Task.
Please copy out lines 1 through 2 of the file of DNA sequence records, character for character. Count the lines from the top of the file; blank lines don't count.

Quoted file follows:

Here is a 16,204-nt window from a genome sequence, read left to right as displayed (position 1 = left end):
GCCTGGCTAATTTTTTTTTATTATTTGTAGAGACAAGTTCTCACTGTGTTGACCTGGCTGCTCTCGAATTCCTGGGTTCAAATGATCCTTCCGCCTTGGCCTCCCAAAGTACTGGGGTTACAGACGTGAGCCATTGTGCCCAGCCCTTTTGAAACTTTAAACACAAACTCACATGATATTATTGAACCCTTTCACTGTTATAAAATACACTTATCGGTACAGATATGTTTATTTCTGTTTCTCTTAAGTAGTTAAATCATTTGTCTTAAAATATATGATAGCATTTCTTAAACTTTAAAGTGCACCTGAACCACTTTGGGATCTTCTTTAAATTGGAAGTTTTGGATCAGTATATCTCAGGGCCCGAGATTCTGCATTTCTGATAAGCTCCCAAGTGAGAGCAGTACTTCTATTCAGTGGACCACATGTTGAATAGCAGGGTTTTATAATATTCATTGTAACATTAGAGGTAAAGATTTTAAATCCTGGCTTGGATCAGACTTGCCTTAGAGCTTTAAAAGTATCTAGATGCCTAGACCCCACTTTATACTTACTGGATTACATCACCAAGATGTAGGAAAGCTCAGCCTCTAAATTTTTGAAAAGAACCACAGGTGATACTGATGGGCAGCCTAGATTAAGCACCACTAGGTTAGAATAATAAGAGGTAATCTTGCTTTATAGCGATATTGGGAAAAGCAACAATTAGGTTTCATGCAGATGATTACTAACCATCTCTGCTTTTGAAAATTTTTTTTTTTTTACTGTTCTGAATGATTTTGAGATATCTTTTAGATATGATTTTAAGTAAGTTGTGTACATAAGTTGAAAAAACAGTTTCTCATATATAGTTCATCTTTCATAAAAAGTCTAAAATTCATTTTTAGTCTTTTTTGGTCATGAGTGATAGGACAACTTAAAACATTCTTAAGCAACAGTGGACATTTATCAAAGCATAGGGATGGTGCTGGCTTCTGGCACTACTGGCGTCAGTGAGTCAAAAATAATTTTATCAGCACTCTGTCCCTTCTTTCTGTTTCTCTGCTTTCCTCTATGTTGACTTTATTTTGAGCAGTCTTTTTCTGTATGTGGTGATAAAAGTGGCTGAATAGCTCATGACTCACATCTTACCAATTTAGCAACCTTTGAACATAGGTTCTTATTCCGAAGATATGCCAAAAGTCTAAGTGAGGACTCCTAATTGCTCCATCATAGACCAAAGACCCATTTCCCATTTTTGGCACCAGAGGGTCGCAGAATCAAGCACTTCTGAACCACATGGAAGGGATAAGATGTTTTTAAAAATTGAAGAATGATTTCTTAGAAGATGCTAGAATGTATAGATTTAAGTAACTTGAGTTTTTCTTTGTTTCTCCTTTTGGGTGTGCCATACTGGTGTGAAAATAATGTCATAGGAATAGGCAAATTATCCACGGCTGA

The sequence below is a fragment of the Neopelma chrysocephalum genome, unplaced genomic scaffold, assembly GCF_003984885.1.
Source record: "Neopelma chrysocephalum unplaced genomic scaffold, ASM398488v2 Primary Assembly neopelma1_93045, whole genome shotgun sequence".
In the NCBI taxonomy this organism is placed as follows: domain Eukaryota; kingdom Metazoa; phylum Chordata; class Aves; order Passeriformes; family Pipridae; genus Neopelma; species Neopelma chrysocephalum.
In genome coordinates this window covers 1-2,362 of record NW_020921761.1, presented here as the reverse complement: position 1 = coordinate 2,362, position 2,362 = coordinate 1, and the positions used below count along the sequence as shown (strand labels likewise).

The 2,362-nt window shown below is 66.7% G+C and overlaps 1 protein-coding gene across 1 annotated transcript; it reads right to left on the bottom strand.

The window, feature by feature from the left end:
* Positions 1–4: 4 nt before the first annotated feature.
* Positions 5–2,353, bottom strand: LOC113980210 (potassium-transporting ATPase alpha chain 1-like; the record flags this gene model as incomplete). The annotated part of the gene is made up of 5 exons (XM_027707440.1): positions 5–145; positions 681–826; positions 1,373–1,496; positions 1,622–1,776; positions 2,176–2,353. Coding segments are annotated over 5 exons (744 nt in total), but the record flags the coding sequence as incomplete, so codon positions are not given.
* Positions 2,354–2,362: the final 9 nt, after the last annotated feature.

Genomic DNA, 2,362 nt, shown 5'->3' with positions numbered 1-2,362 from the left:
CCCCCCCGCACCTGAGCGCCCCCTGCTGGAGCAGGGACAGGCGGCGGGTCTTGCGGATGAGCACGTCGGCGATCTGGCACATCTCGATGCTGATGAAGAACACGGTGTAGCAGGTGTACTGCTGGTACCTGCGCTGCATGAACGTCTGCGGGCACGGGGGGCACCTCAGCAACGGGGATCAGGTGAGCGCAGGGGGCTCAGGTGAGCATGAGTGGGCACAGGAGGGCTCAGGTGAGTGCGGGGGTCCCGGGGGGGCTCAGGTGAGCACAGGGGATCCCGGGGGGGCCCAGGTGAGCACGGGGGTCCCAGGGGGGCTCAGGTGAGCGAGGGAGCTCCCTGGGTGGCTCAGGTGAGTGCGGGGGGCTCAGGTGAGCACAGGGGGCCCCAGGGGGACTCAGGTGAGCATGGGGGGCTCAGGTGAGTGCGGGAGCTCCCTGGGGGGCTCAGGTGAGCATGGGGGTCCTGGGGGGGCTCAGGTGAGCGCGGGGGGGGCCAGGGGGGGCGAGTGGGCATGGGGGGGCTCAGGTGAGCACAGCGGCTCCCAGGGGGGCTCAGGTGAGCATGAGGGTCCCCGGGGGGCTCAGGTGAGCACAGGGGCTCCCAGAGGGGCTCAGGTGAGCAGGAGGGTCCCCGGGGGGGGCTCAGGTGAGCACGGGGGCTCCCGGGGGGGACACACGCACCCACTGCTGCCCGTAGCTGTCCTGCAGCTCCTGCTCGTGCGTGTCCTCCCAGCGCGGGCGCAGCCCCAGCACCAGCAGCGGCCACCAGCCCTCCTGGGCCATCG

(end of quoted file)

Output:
Here is a 16,204-nt window from a genome sequence, read left to right as displayed (position 1 = left end):
GCCTGGCTAATTTTTTTTTATTATTTGTAGAGACAAGTTCTCACTGTGTTGACCTGGCTGCTCTCGAATTCCTGGGTTCAAATGATCCTTCCGCCTTGGCCTCCCAAAGTACTGGGGTTACAGACGTGAGCCATTGTGCCCAGCCCTTTTGAAACTTTAAACACAAACTCACATGATATTATTGAACCCTTTCACTGTTATAAAATACACTTATCGGTACAGATATGTTTATTTCTGTTTCTCTTAAGTAGTTAAATCATTTGTCTTAAAATATATGATAGCATTTCTTAAACTTTAAAGTGCACCTGAACCACTTTGGGATCTTCTTTAAATTGGAAGTTTTGGATCAGTATATCTCAGGGCCCGAGATTCTGCATTTCTGATAAGCTCCCAAGTGAGAGCAGTACTTCTATTCAGTGGACCACATGTTGAATAGCAGGGTTTTATAATATTCATTGTAACATTAGAGGTAAAGATTTTAAATCCTGGCTTGGATCAGACTTGCCTTAGAGCTTTAAAAGTATCTAGATGCCTAGACCCCACTTTATACTTACTGGATTACATCACCAAGATGTAGGAAAGCTCAGCCTCTAAATTTTTGAAAAGAACCACAGGTGATACTGATGGGCAGCCTAGATTAAGCACCACTAGGTTAGAATAATAAGAGGTAATCTTGCTTTATAGCGATATTGGGAAAAGCAACAATTAGGTTTCATGCAGATGATTACTAACCATCTCTGCTTTTGAAAATTTTTTTTTTTTTACTGTTCTGAATGATTTTGAGATATCTTTTAGATATGATTTTAAGTAAGTTGTGTACATAAGTTGAAAAAACAGTTTCTCATATATAGTTCATCTTTCATAAAAAGTCTAAAATTCATTTTTAGTCTTTTTTGGTCATGAGTGATAGGACAACTTAAAACATTCTTAAGCAACAGTGGACATTTATCAAAGCATAGGGATGGTGCTGGCTTCTGGCACTACTGGCGTCAGTGAGTCAAAAATAATTTTATCAGCACTCTGTCCCTTCTTTCTGTTTCTCTGCTTTCCTCTATGTTGACTTTATTTTGAGCAGTCTTTTTCTGTATGTGGTGATAAAAGTGGCTGAATAGCTCATGACTCACATCTTACCAATTTAGCAACCTTTGAACATAGGTTCTTATTCCGAAGATATGCCAAAAGTCTAAGTGAGGACTCCTAATTGCTCCATCATAGACCAAAGACCCATTTCCCATTTTTGGCACCAGAGGGTCGCAGAATCAAGCACTTCTGAACCACATGGAAGGGATAAGATGTTTTTAAAAATTGAAGAATGATTTCTTAGAAGATGCTAGAATGTATAGATTTAAGTAACTTGAGTTTTTCTTTGTTTCTCCTTTTGGGTGTGCCATACTGGTGTGAAAATAATGTCATAGGAATAGGCAAATTATCCACGGCTGA